The spreads in football games are subject to change based on where the money is going and weekly injury reports. If Tom Brady is hit by the Madden Curse before the season even starts and is unable to suit up for this game, you’ll see the spread decrease, likely landing around New England -3.5.

Now you may have noticed in the chart above that there is a three-digit number next to each spread, which looks an awful lot like a money line. It is, in essence. Those negative numbers (-110 in this case) indicate how much you have to bet in order to win $100. (Sportsbooks still take their cut when you’re betting against the spread.)

Generally, you will see “even bets,” meaning the payout is the same no matter who you bet on. But that’s not always the case, as you’ll see in the chart for our next example.

point spread odds example #2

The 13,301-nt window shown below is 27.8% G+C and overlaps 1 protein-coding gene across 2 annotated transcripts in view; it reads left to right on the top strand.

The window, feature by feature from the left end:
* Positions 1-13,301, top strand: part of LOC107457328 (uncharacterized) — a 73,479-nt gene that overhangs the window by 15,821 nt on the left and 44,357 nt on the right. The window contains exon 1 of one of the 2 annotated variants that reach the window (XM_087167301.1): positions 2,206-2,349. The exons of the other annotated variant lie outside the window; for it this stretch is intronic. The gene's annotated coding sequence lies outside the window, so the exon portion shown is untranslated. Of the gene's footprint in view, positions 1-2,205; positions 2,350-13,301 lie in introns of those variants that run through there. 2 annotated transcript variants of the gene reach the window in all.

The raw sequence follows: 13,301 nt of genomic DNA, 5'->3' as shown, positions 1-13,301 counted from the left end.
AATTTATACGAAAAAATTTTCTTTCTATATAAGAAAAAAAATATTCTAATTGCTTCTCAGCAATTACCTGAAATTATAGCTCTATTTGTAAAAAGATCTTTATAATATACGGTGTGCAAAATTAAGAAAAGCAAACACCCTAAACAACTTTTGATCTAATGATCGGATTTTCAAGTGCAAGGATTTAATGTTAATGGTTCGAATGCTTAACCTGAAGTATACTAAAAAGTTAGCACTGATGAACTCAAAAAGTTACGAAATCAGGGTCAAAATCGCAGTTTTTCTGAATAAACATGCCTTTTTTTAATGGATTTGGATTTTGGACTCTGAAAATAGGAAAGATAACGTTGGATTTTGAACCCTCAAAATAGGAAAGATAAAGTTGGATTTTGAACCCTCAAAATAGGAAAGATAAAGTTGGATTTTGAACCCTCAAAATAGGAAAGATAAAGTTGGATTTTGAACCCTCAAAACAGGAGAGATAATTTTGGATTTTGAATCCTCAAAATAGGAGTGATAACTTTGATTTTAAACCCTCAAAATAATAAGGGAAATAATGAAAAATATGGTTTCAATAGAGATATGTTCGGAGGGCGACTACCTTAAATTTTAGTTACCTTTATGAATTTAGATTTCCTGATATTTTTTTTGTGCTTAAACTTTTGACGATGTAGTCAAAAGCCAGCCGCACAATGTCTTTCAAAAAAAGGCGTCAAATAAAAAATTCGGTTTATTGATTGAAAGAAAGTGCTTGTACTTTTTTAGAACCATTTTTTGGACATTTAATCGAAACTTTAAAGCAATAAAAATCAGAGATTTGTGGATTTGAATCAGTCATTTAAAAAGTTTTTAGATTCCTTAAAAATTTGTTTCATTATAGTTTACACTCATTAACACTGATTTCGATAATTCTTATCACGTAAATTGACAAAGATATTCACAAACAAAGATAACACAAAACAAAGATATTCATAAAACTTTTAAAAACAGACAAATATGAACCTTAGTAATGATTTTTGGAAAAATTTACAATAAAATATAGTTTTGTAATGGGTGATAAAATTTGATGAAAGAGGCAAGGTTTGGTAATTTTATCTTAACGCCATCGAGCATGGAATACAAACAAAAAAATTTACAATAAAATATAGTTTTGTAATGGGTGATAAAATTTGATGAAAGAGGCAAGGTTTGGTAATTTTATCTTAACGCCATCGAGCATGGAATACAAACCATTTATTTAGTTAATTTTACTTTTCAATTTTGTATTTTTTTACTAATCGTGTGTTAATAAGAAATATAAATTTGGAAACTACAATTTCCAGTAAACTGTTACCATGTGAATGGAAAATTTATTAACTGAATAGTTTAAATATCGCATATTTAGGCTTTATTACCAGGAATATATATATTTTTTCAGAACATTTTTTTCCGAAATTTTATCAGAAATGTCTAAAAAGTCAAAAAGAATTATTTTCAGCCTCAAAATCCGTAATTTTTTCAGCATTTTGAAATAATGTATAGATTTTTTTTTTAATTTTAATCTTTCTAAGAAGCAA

If the result of this game is Seattle 21 – Green Bay 28, would I win if I bet on Seattle to cover?

(NO! They lost by more than three points.)

You will also see point spreads in hockey, baseball, and soccer. But they are referred to in different terms . In hockey, it is called a puck line; in baseball, it is a run line; and in soccer, it is a goal line. Puck lines and run lines are almost always fixed at 1.5.

3.3 Totals

When betting totals, you are no longer pledging your allegiance to one team. It does not matter who wins the game or by how much. The only aspect of the game you are concerned with is the total score. The bookmakers will set a projected number of points to be scored in the game, then you decide whether the actual number of points scored will be more (over) or less (under) than the total they set.